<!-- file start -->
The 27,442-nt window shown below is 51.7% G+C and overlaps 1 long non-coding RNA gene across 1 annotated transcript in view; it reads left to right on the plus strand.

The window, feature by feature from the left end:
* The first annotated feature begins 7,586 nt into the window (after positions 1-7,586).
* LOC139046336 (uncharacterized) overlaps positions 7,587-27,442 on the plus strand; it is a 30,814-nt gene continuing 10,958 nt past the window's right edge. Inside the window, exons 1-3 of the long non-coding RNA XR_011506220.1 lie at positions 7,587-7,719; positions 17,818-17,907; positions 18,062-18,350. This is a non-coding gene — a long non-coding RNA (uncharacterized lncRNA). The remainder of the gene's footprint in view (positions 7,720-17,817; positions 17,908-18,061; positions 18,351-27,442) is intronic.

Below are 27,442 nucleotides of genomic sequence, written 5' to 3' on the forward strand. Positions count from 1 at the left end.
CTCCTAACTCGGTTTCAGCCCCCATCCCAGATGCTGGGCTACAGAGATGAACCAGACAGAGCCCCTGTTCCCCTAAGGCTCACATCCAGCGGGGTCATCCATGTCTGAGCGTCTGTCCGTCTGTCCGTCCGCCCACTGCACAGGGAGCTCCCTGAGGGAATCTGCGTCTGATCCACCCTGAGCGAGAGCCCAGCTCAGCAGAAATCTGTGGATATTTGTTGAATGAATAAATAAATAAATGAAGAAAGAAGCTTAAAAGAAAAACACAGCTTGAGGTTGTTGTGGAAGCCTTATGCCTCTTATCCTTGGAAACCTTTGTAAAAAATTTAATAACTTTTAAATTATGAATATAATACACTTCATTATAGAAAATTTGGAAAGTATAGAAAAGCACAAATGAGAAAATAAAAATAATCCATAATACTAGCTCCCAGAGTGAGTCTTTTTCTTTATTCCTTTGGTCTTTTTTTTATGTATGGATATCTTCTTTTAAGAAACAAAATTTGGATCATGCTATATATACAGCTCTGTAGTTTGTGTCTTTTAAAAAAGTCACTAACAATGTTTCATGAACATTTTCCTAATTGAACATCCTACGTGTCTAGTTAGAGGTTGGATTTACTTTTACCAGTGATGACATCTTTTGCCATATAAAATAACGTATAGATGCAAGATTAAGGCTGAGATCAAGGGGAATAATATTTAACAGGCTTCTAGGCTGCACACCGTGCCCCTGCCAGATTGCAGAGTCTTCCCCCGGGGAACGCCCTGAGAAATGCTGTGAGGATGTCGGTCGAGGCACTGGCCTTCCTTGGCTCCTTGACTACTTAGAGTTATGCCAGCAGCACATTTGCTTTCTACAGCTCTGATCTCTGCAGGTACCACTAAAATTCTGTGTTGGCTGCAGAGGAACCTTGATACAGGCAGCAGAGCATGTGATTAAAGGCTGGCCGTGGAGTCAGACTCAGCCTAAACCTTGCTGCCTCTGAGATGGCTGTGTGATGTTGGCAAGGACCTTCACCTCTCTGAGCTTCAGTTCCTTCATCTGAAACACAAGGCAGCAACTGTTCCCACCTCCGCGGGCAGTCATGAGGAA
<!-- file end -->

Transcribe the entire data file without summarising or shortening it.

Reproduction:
The 27,442-nt window shown below is 51.7% G+C and overlaps 1 long non-coding RNA gene across 1 annotated transcript in view; it reads left to right on the plus strand.

The window, feature by feature from the left end:
* The first annotated feature begins 7,586 nt into the window (after positions 1-7,586).
* LOC139046336 (uncharacterized) overlaps positions 7,587-27,442 on the plus strand; it is a 30,814-nt gene continuing 10,958 nt past the window's right edge. Inside the window, exons 1-3 of the long non-coding RNA XR_011506220.1 lie at positions 7,587-7,719; positions 17,818-17,907; positions 18,062-18,350. This is a non-coding gene — a long non-coding RNA (uncharacterized lncRNA). The remainder of the gene's footprint in view (positions 7,720-17,817; positions 17,908-18,061; positions 18,351-27,442) is intronic.

Below are 27,442 nucleotides of genomic sequence, written 5' to 3' on the forward strand. Positions count from 1 at the left end.
CTCCTAACTCGGTTTCAGCCCCCATCCCAGATGCTGGGCTACAGAGATGAACCAGACAGAGCCCCTGTTCCCCTAAGGCTCACATCCAGCGGGGTCATCCATGTCTGAGCGTCTGTCCGTCTGTCCGTCCGCCCACTGCACAGGGAGCTCCCTGAGGGAATCTGCGTCTGATCCACCCTGAGCGAGAGCCCAGCTCAGCAGAAATCTGTGGATATTTGTTGAATGAATAAATAAATAAATGAAGAAAGAAGCTTAAAAGAAAAACACAGCTTGAGGTTGTTGTGGAAGCCTTATGCCTCTTATCCTTGGAAACCTTTGTAAAAAATTTAATAACTTTTAAATTATGAATATAATACACTTCATTATAGAAAATTTGGAAAGTATAGAAAAGCACAAATGAGAAAATAAAAATAATCCATAATACTAGCTCCCAGAGTGAGTCTTTTTCTTTATTCCTTTGGTCTTTTTTTTATGTATGGATATCTTCTTTTAAGAAACAAAATTTGGATCATGCTATATATACAGCTCTGTAGTTTGTGTCTTTTAAAAAAGTCACTAACAATGTTTCATGAACATTTTCCTAATTGAACATCCTACGTGTCTAGTTAGAGGTTGGATTTACTTTTACCAGTGATGACATCTTTTGCCATATAAAATAACGTATAGATGCAAGATTAAGGCTGAGATCAAGGGGAATAATATTTAACAGGCTTCTAGGCTGCACACCGTGCCCCTGCCAGATTGCAGAGTCTTCCCCCGGGGAACGCCCTGAGAAATGCTGTGAGGATGTCGGTCGAGGCACTGGCCTTCCTTGGCTCCTTGACTACTTAGAGTTATGCCAGCAGCACATTTGCTTTCTACAGCTCTGATCTCTGCAGGTACCACTAAAATTCTGTGTTGGCTGCAGAGGAACCTTGATACAGGCAGCAGAGCATGTGATTAAAGGCTGGCCGTGGAGTCAGACTCAGCCTAAACCTTGCTGCCTCTGAGATGGCTGTGTGATGTTGGCAAGGACCTTCACCTCTCTGAGCTTCAGTTCCTTCATCTGAAACACAAGGCAGCAACTGTTCCCACCTCCGCGGGCAGTCATGAGGAA